The Arkansas Court of Appeals on Wednesday sent back an appeal filed by Olivia Moody of her second-degree murder conviction, saying the appeal failed to include some information the court needed.
Appeals Court Judge Brandon J. Harrison said in the ruling that the appeal paperwork did not contain a copy of the written jury instructions and those were needed “to make an informed decision in this case.”
After a trial last year, Moody was sentenced to 30 years in prison after a jury found her guilty in the June 26, 2011, shooting death of Vanessa Bearden, 21, who was shot in the parking lot of the Sunset Village Apartments at 2611 W. 34th Ave. and was taken to Jefferson Regional Medical Center where she was pronounced dad of a gunshot wound to the back.
Moody was originally charged with first-degree murder but the jury chose to convict her of a lesser charge.
The appeal, filed by Pine Bluff Attorney Gene McKissic, included five separate points arguing that Circuit Judge Jodi Raines Dennis erred during the trial.
Those alleged errors were:
• Permitting the state to cross-examine Moody about a Facebook post;
• Admitting text messages from her cell phone;
• Limiting cross-examination of a state witness in violation of her Sixth Amendment rights;
• Abusing its discretion because it failed to submit her proffered instruction to the jury;
• Denied her directed-verdict motion because the state failed to negate her justification defense.
The appeal indicated that written instructions were sent to the jury when they began deliberating, and a handwritten note entered into the trial record indicated the jury asked three questions, which Dennis answered by telling them they had to refer to the jury instructions.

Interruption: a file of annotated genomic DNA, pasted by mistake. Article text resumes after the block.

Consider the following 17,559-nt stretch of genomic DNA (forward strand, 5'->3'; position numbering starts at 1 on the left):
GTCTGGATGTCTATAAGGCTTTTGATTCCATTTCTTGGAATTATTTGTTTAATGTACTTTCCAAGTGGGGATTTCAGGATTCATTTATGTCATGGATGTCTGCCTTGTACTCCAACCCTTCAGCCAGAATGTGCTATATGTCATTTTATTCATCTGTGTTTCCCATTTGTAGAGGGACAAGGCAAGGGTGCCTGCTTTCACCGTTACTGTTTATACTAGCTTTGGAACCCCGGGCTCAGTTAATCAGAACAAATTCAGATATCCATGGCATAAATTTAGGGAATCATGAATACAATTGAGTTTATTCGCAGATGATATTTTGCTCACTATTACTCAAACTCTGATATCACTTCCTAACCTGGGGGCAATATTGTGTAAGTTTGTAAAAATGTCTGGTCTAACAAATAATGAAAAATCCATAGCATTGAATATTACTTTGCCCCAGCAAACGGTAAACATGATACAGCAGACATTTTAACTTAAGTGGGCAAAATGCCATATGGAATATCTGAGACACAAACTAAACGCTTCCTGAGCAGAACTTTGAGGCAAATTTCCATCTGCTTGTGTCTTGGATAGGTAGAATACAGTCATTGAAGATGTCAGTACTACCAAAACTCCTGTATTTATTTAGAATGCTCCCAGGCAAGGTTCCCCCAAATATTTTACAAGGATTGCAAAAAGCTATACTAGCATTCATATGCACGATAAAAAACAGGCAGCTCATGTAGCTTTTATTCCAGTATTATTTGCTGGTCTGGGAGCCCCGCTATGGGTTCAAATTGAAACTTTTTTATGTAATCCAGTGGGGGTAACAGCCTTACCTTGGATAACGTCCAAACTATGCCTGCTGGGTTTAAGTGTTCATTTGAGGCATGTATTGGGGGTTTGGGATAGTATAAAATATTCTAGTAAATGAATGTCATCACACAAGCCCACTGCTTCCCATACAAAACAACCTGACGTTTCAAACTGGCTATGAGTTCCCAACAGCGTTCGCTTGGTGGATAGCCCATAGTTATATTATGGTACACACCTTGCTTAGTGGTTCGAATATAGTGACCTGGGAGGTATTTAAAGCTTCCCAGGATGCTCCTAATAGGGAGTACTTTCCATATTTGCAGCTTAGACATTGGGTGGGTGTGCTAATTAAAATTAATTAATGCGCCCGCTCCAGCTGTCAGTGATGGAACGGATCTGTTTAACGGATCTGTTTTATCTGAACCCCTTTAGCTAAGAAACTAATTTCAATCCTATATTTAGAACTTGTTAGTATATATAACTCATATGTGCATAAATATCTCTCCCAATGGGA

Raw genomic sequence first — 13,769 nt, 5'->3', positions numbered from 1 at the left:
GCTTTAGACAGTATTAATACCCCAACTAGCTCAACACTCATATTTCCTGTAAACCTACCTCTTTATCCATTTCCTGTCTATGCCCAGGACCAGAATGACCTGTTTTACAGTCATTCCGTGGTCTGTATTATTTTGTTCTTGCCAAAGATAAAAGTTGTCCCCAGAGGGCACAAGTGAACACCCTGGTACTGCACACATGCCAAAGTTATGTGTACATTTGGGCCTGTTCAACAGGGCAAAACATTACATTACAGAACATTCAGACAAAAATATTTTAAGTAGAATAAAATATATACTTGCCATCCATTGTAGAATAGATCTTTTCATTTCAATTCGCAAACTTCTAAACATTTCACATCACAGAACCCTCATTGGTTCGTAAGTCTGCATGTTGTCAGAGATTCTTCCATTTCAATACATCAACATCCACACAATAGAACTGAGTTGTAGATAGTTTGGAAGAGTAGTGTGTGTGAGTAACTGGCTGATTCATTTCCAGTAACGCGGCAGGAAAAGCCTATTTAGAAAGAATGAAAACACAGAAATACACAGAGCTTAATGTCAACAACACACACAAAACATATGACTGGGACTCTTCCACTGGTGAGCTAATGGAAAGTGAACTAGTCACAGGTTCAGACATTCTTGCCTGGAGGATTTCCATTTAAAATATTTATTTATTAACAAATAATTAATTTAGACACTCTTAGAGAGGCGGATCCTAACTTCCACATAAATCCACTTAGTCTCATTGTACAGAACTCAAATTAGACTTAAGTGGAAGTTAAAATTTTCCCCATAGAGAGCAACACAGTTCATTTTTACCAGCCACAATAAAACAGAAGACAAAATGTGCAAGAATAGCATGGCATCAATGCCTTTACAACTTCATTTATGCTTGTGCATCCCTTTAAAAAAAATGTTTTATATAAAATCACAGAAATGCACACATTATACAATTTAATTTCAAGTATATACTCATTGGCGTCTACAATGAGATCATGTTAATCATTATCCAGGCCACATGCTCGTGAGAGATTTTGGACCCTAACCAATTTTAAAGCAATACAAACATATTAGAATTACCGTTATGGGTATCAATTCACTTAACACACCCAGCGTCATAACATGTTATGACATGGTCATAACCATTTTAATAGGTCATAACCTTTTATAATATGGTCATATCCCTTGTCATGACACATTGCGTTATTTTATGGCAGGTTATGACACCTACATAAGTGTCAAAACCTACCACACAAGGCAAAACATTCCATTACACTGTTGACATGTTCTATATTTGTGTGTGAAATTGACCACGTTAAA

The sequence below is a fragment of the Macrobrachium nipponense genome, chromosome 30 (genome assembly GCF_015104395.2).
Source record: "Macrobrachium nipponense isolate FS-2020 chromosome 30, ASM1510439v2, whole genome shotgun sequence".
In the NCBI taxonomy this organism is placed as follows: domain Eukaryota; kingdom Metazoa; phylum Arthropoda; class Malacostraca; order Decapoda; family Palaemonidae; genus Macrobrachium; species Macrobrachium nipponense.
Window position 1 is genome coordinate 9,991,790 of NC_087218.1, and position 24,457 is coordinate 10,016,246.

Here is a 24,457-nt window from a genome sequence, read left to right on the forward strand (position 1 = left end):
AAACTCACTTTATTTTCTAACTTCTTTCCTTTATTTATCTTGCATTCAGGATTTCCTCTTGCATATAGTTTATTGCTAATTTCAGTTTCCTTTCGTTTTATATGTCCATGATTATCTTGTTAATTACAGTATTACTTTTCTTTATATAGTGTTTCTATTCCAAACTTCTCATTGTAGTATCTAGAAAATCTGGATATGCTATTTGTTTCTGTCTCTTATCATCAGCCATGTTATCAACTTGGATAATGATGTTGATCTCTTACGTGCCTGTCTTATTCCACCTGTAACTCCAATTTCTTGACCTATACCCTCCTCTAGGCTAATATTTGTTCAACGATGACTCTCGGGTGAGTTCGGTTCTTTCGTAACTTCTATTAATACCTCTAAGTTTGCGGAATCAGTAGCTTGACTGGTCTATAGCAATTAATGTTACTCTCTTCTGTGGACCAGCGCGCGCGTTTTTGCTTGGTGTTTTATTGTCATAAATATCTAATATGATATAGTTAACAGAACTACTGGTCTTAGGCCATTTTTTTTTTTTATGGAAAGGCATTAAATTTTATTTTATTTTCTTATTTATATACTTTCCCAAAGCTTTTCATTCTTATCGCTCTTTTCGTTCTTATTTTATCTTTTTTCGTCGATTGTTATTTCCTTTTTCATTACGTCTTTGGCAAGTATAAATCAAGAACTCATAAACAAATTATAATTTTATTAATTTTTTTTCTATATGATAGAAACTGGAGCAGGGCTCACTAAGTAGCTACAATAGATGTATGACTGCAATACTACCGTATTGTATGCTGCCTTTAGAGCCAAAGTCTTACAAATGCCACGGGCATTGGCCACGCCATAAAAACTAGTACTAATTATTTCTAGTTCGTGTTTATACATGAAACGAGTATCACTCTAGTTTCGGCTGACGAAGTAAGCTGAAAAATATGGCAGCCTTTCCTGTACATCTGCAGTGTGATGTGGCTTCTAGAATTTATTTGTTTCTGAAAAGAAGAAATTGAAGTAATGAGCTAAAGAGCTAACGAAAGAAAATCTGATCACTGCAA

In his defense of Moody, McKissic said that the shooting of Bearden was in self-defense after a group of several women, including Bearden, followed Moody after she left her apartment and reportedly started a fight with her.
In his closing argument, McKissic described the group as “a pack of hyenas,” and said “they stalked her, ran her down, and group tackled her.
“They knocked her down, put her in a ditch and hit and kicked her,” McKissic said.
Deputy Prosecutor Bryan Achorn — who, with Deputy Prosecutor Jill Reed, represented the state — said in his closing argument that the shooting was “not self-defense.
“She (Moody) went looking for a fight and a girl got dead,” Achorn said.
The Appeals Court gave McKissic 30 days to file the requested additional information and then seven days after that to file a supplemental appeal.